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Tuesday's papers: Party high, Lukashenko laments, and "treasure trove"

A plot of land in Sipoo, believed by some to house a medieval treasure, went on the market this past weekend.

Belarusian President Aleksandr Lukashenko threatened to nationalise foreign businesses, including Finnish firms, in his country this past week. Image: Sergey Guneev / EPA

Central Finland-based paper Keskisuomalainen (siirryt toiseen palveluun) reported that a record 22 registered political parties are planning to run candidates in the 2023 parliamentary elections.

This is the highest number in Finland's history, surpassing the previous record in the last parliamentary election in 2019 when 19 registered parties had candidates for election. 

To register officially as a political party, organisations must collect the signatures of 5,000 supporters. 

One of the reasons for the increase in parties is that the collection of supporter cards can now be done electronically after a legal change in 2021. 

"It has become easier and easier to form a party, and thanks to electronic collection it is now even easier than before," said Rauli Mickelsson, a professor of political science at the University of Turku.

The proliferation of registered parties brings new ideas and candidates to voters. However, it is not always the case that the emergence of a new party expands the range of ideologies.

"Many of the newest parties are nationalist-populist. On the other hand, the Animal Rights Party and the Feminist Party are very close to the Green [Party] and the Left [Alliance]," Mickelsson noted.

Hanna Wass, a political science professor at the University of Helsinki, identified one area in the political landscape that is still missing from the Finnish political sphere despite the growth in the number of parties.

"There is no left-wing populist party in Finland. The Left Alliance lacks a populist rival to challenge them with similar economic policies," Wass pointed out. 

There are currently 10 parties represented in Finnish parliament. 

Lukashenko irate

Business daily Kauppalehti (siirryt toiseen palveluun) covered Belarusian President Alexander Lukashenko's vague threat this week to nationalise some foreign companies.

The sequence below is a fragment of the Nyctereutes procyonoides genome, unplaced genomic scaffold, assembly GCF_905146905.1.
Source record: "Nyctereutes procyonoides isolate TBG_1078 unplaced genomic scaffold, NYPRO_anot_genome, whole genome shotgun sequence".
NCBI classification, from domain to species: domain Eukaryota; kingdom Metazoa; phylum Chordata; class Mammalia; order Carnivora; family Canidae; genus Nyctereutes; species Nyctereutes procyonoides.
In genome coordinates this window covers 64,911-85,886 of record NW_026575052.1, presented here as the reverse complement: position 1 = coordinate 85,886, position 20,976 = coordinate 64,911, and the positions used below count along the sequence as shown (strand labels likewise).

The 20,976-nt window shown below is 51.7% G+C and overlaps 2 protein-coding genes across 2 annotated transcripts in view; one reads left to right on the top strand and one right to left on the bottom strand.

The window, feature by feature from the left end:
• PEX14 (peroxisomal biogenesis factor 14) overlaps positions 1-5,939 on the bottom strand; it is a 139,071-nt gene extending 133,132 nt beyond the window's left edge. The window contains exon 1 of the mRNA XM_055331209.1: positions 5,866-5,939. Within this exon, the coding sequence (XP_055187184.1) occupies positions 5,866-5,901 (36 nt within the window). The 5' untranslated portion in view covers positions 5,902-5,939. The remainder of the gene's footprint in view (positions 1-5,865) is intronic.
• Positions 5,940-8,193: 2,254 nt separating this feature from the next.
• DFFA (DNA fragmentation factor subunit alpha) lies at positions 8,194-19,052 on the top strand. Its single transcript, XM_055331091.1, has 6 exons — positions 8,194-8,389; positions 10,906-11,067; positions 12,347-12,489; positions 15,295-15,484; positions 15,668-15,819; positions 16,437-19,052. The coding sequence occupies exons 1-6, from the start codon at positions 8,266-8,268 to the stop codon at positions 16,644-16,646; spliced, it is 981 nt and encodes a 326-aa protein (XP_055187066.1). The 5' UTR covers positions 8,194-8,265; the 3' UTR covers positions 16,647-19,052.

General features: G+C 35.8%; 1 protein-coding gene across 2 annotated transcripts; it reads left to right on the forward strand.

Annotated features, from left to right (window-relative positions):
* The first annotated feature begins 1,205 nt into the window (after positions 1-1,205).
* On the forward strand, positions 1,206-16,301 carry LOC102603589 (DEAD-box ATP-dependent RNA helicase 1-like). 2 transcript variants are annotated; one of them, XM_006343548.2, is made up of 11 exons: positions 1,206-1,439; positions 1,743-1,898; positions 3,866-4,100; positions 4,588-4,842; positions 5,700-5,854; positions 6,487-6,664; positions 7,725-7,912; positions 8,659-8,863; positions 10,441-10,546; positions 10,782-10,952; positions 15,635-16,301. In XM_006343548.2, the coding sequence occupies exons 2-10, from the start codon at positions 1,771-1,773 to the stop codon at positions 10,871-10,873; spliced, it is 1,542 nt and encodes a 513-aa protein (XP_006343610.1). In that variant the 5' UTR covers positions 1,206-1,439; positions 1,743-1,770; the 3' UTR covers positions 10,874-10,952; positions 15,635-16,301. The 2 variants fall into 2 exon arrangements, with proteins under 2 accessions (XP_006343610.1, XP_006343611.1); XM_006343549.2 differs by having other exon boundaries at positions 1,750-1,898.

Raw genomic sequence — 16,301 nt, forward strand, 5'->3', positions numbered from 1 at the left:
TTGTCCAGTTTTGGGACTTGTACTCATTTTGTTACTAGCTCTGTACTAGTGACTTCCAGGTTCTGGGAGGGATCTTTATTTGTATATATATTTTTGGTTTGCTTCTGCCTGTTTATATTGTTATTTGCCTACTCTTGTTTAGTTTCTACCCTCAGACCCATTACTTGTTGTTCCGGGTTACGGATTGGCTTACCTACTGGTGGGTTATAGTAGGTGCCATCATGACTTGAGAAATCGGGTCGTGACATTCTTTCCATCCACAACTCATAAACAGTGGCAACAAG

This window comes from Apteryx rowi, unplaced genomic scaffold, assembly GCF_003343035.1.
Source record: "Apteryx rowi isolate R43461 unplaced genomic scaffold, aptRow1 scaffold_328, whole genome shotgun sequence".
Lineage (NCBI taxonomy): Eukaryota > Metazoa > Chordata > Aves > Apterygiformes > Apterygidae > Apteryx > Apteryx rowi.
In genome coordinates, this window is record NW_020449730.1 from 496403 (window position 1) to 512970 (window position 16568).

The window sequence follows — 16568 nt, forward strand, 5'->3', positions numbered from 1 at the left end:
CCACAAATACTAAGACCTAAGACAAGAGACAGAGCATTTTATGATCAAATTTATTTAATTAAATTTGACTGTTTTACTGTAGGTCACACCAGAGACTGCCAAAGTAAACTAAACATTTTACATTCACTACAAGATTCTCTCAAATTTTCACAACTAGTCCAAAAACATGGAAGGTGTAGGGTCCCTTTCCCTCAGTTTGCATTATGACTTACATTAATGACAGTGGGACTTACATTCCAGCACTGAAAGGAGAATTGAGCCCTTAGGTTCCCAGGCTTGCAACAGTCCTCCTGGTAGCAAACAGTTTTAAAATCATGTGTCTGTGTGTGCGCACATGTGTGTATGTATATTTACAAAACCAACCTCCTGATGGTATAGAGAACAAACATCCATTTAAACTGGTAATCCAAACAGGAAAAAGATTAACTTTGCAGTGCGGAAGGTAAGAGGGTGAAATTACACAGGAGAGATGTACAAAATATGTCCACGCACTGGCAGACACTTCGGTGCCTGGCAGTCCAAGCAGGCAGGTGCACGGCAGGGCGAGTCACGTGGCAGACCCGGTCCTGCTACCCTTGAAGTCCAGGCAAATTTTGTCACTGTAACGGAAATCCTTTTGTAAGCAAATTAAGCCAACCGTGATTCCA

While the main focus of his message seemed to be Lithuanians, he also called out Finland for its business practices in Belarus. 

KL wrote that according to Belarusian state media outlet BelTA (siirryt toiseen palveluun), Lukashenko said he did not want to see foreign businesses from the Baltic states and Finland operating in Belarus anymore. 

His comments were spurred after visiting the Governor of Vitebsk Oblast Aleksandr Subbotin, who reportedly told the president that Lithuanians had approached him for a wooden housing project. 

Lukashenko responded to the governor abruptly, launching into a bit of a tirade. 

"I don't want to see your Lithuanians, Finns, and the rest anywhere close anymore. We know how they came here and how they abandoned everything and quit. We know it. I am already getting signals that Finnish owners of an enterprise I don't want to name have fled. Meanwhile, Lithuanians are running about and looking for ways to sell their enterprise at a profit instead of abandoning it. So, I want them to know that nobody will sell anything with foreign capital. It will be nationalised. That's it.” 

The largest Finnish companies that have withdrawn or are in the process of withdrawing from Belarus are Olvi, Kesko and Kemira. 

Scores of Finnish businesses have left Russia since it invaded Ukraine in February this year. Lukashenko is widely considered one of Russian president Vladimir Putin's closest allies. 

For sale: Temple of Lemminkäinen

A local plot of land in Sipoo with a colourful past has been put on the market, according to Helsingin Sanomat (siirryt toiseen palveluun)

The so-called Temple of Lemminkäinen sits on the plot, about 30 kilometres away from central Helsinki in the municipality of Sipoo. 

The location of the alleged "Temple of Lemminkäinen" in the municipality of Sipoo. Image: Mikko Leppänen / Yle, Jyrki Lyytikkä / Yle

HS wrote that the land's sale was initially reported by local outlet Sipoon Sanomat (siirryt toiseen palveluun)

The late mythologist Ior Bock was convinced that underneath a towering rock structure called Kyypelivuori, lay the entrance to a temple devoted to the Finnish mythological figure Lemminkäinen. The legend, according to Bock, says that the entrance to the temple was closed in the year 987 to protect a trove of hidden treasures. 

Despite numerous attempts over the years, no temple or treasure chamber has ever been found on the site. 

Even though there is a lack of evidence pointing to a medieval treasure cache, interest in the land is still quite high. According to real estate agent Timo Kanerva, the plot has attracted a "huge number" of inquiries— with many coming from outside Finland. 

The current owners of the land are the Helsinki-located yoga school, Astangajoogakoulu. 

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